anāśritaḥ karma-phalaṁ kāryaṁ karma karoti yaḥ
sa samnyāsī ca yogī ca na niragnir na cākriyaḥ
anāśritaḥ -neutrally talking shelter
karma-phalaṁ -for the results of fruits of action
kāryaṁ -the start of duties in
karma -science of action
karoti -inorder to perform
yaḥ -one who
sa -along with
samnyāsī -the sanyasi (a person renounced life for God)
yogī -a sage
niragnir -without the influence of angi
cākriyaḥ -also the works of action from it
Neutrally taking shelter for the results in fruits of action, the start of duties in science of action inorder to perform, one who along with the snayasi (a person who is renounced life for God), also a yogi or sage also not without the influence of angi (the fire that makes science of action possible), not also the works of action from it.
The words neutrally taking shelter means, a person who is not living this life as the rest of us or it means a person neutral to it. For anyone to see fruitive results of action they must perform. A person seeking to be certain profession must perform/ work towards it inorder to be that profession or to see the fruitive results of action. A person seeking to be at a certain place in life must perform or do their duty to see the fruitive results of action. And so a person neutrally taking shelter such a sanyasi, also a sage is not without the influence of agni (the fire) or the works of action from it, they too must perform in meditation or in works of God realization.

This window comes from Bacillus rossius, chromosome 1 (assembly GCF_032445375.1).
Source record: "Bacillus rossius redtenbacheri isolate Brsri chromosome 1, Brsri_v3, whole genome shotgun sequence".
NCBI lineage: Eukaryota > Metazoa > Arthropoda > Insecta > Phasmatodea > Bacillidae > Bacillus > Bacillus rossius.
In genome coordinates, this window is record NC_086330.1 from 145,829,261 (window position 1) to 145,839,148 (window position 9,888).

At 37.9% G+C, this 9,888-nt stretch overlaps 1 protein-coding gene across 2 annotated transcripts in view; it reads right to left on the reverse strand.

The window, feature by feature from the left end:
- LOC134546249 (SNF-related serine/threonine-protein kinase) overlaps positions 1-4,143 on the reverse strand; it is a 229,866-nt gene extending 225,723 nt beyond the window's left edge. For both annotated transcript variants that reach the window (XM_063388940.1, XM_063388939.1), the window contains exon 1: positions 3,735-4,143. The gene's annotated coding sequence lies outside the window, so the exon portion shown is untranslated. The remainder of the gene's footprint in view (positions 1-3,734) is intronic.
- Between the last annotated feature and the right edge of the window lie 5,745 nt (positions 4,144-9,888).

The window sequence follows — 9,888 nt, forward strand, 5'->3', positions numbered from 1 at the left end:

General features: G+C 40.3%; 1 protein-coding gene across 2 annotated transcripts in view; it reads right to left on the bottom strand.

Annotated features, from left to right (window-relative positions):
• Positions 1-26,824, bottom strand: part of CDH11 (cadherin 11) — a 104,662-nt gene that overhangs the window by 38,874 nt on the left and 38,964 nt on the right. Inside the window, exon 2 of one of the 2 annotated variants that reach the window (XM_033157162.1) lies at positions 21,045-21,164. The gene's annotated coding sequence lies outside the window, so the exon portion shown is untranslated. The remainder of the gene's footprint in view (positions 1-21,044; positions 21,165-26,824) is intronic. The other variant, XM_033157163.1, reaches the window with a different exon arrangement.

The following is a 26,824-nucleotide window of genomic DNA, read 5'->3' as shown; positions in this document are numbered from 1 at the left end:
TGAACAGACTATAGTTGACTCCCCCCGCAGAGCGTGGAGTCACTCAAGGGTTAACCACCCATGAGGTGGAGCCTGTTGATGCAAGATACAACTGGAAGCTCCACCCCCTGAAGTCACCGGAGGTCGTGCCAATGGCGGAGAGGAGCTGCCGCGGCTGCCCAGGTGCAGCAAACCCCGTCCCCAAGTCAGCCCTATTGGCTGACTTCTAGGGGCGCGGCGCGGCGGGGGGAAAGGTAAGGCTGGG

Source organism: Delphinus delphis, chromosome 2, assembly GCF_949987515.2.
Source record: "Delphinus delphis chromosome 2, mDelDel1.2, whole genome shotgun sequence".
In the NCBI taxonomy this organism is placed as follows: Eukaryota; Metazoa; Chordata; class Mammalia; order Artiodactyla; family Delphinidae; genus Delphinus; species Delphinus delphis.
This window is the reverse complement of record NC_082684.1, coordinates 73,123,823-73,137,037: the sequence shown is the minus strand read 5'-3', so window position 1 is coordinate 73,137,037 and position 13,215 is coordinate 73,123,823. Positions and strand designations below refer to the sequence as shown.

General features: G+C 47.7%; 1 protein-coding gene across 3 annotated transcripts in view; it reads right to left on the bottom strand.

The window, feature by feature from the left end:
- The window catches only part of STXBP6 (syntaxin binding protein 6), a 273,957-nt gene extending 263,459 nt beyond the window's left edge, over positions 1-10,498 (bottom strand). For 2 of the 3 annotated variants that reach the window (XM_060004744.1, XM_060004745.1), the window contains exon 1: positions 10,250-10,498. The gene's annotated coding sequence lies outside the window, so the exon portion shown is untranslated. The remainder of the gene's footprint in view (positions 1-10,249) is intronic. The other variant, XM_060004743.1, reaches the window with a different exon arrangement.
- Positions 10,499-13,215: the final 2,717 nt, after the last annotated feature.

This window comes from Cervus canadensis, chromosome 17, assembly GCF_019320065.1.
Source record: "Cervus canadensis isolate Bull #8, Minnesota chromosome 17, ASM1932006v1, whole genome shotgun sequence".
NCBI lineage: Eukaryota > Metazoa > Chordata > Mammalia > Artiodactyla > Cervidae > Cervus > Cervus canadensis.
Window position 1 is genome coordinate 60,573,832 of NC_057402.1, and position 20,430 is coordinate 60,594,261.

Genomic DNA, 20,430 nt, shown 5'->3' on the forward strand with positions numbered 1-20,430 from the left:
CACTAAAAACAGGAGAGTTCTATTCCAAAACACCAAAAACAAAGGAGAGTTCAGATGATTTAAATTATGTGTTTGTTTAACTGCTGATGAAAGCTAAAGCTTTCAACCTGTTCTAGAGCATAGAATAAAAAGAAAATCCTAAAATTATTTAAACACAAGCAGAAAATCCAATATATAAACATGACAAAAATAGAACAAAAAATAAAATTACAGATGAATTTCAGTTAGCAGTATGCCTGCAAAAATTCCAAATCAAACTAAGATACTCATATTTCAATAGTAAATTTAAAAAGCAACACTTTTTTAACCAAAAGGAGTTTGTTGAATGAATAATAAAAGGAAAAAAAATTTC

This is not what the verse is saying. It is saying even the sansyasi’s are not without the influence of agni and performing for it. I think typically sansysi’s are viewed as people without duties, and because they are not dependent on their fruits they are called sanaysi’s? So then they are the ones who keep no fire or avoids work? It is natural for one to think that way about sansyasi’s, or people who have renounced life to understand God and they maybe discharged of duties but but my understanding of it is that they are not without the influence agni, the source of science of action. I think the sansyasi’s that come to mind for most people are the ones typically seen in the pictures of ganges. I don’t think it is one and the same. What this is speaking of are sages, in Gita there are words that say, pavitranam sadhunam. In my translations I have discovered the importance of science of action, and dharma, also there is truth to this as well, what we achieved in life must also be renounced in the end because that is the nature of life and death. The underlying understanding is, to experience fruitive results of action, one must partake in that action, we are all under the influence of science of action and the works of it and this applies to the sansyasi’s also.